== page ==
Phone
(865) 539-3515
Contact Email
info@slkfamilylawers.com
Working Hours
Mon - Fri : 09:00a-5:00p

FAQ

What happens in a consultation?

When you schedule a consultation, you want and deserve legal advice based upon your specific situation. That’s why our consultations typically last an hour to an hour and a half, and we provide in-depth legal advice during the consultation based upon your particular circumstances. You will probably have lots of questions for us at the consultation, and we will answer those questions during the consultation.

What should I bring to a consultation?

While you don’t have to bring anything to a consultation, it may help to bring certain documentation with you. We want to listen to you, and to understand what you need from us, and answer any questions you may have.

If you are going through a divorce, the last several years of your tax returns and your spouse’s tax returns are helpful. It is also helpful to have documents pertaining to the assets and debts accumulated during your marriage. Other income information, health insurance costs and living expense information is helpful when determining financial support of a spouse or children.

When interested in adoption, any court orders involving custody of the child are helpful to determine what type of adoption is appropriate. Any documentation or information about the biological parents of the child is helpful when discussing termination of parental rights. While unnecessary for the consultation, it can also be helpful to provide the attorney with the child’s birth certificate.

If you have questions regarding custody or visitation, it is helpful to bring any existing parenting plan or court order.

If you have scheduled an estate planning consultation, please bring the Estate Planning Questionnaire you may have received from our office. If you have previously executed estate planning documents, bring those with you as well.

Do you charge for a consultation?

Yes. The charge for a consultation is $350.

Why do you charge for a consultation?

We do not set consultations simply to introduce ourselves or tell you to hire us because we can get you what you want. Beware of free consultations designed to get you to pay a retainer without giving you individualized legal advice. Remember the saying, “You get what you pay for.” We believe you want detailed and customized legal advice when you see an attorney about your legal needs. We provide that information in our consultations, and that is why we charge a fee for our consultations. We will not waste your time or your money.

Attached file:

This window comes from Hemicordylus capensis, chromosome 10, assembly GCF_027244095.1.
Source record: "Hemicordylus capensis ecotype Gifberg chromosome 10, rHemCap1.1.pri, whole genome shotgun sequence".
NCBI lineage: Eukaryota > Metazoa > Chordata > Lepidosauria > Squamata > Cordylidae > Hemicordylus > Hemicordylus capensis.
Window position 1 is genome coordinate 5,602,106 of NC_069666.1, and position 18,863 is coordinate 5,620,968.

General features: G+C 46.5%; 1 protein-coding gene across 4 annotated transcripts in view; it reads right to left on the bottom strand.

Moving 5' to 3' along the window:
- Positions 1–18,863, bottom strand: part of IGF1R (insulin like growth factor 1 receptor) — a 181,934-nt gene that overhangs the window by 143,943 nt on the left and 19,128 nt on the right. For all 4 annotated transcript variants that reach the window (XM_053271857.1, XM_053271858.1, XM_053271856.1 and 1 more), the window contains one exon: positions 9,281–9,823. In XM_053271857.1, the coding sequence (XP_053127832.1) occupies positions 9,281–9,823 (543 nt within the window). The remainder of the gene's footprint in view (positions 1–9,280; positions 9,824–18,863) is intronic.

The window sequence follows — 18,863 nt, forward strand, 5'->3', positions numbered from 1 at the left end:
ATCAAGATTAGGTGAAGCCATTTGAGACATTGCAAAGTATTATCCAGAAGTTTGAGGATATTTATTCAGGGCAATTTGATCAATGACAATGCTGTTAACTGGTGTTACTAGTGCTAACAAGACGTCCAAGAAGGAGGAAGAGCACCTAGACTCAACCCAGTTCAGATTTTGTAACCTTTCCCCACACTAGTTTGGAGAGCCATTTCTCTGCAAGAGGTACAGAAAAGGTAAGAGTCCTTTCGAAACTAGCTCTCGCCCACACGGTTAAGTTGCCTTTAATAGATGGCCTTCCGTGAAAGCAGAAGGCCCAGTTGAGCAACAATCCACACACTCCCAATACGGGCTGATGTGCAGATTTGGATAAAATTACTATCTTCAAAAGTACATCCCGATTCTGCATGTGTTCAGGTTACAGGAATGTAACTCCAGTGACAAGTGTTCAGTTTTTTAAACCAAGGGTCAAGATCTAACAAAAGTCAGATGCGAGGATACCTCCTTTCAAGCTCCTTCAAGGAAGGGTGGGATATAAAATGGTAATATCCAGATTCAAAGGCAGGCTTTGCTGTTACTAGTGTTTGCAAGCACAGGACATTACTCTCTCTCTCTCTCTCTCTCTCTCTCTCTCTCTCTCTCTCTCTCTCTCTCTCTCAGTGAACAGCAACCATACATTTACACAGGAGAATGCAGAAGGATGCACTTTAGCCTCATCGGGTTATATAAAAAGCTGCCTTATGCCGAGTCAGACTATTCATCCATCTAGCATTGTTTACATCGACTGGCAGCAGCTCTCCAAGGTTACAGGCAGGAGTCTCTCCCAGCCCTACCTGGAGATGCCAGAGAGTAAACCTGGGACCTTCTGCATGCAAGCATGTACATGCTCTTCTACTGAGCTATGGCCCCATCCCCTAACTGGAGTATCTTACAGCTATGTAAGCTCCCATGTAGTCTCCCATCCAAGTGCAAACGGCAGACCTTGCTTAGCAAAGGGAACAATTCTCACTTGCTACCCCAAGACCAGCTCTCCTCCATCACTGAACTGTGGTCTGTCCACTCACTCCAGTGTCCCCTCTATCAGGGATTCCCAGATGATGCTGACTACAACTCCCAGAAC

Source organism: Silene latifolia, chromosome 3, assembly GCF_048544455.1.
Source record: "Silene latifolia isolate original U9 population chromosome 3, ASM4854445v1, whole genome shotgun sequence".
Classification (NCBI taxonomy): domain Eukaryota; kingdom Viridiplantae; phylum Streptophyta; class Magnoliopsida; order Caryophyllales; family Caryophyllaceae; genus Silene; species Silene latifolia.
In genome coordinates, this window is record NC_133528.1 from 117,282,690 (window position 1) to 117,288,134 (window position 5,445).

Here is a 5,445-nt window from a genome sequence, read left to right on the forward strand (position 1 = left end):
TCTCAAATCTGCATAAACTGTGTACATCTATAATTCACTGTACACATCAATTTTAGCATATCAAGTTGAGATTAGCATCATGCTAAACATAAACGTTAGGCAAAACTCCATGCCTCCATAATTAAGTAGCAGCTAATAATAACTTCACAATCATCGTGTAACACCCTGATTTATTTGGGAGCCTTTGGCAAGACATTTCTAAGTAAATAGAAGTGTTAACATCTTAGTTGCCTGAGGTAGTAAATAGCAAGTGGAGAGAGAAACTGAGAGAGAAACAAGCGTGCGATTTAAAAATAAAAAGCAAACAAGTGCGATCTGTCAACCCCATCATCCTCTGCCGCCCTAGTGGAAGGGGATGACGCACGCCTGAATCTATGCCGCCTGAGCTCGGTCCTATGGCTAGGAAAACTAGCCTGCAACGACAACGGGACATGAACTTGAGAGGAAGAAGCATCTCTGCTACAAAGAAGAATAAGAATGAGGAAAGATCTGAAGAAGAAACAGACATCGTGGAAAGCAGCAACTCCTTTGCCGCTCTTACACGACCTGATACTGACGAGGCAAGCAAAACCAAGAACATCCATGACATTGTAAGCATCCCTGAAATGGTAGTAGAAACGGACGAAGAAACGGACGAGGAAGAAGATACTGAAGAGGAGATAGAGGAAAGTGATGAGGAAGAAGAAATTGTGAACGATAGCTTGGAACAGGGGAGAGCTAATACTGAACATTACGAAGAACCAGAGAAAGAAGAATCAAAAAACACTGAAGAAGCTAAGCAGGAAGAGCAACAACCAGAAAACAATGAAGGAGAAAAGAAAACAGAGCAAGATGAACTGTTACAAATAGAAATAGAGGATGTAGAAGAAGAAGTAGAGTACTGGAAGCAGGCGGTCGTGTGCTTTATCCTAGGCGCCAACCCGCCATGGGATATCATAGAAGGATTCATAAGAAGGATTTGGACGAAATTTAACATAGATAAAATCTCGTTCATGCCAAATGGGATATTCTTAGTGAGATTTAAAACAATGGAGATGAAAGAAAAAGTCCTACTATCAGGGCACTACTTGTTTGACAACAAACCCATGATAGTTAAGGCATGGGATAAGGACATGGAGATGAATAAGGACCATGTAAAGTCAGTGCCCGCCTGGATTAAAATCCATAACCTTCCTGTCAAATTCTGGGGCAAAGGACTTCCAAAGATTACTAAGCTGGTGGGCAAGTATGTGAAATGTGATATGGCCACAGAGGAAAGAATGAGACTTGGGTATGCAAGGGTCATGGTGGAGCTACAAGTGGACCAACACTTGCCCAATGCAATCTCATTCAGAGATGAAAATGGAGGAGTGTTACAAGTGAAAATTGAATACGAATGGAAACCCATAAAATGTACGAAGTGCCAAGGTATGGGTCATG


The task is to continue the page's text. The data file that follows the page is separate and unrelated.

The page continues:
What if I have follow-up questions after a consultation?

We expect you will have follow-up questions for us after a consultation. That is normal. That’s why we offer a free 30-minute phone conference after your initial consultation to answer your follow-up questions. An informed client makes better decisions about how to proceed, and we want to help you make good decisions.

Do I have to be present in your office for a consultation?

No. We are open to consultations by phone or by electronic means, such as Zoom, if you cannot come into the office for a consultation.

What will it cost me to hire you as my attorney for my family law case?

At the conclusion of our consultation with you, we will tell you what we believe to be the anticipated costs of your case and the amount needed to retain our legal services. The retainer amount for a family law case is usually $1,500 to $3,500. Retainers are a prepayment toward the total attorney’s fees in the case.

If I hire you, will I be given credit on my retainer for the consultation fee?

If you retain us to represent you within 2 weeks of the consultation appointment, we will credit the $350 consultation fee against your retainer.

How long does it take to get divorced?

In our experience, it usually takes 6 months to 18 months to finalize a divorce, if there is no agreement between the parties resolving the issues in the divorce when it is filed. You can use the information you receive in a consultation to determine what those issues are and possible resolutions to those issues.

When is a divorce an “agreed divorce” or “uncontested divorce?”

A divorce is “agreed” or “uncontested” when both parties sign legal documents resolving all issues in the case. In every divorce, an agreement needs to be signed setting out the division of assets and debts between the spouses, and specifying any spousal support to be paid. If there are children, an additional agreement specifying the coparenting schedule and the details of the financial support of the children must be signed by both parties.

Still Have Questions? We Will Answer Them Personally.

Do not spend any more time worrying about your future. Instead, get the answers you need to make an informed decision directly from an attorney.  Contact our office at (865) 539-3515 to set up a consultation.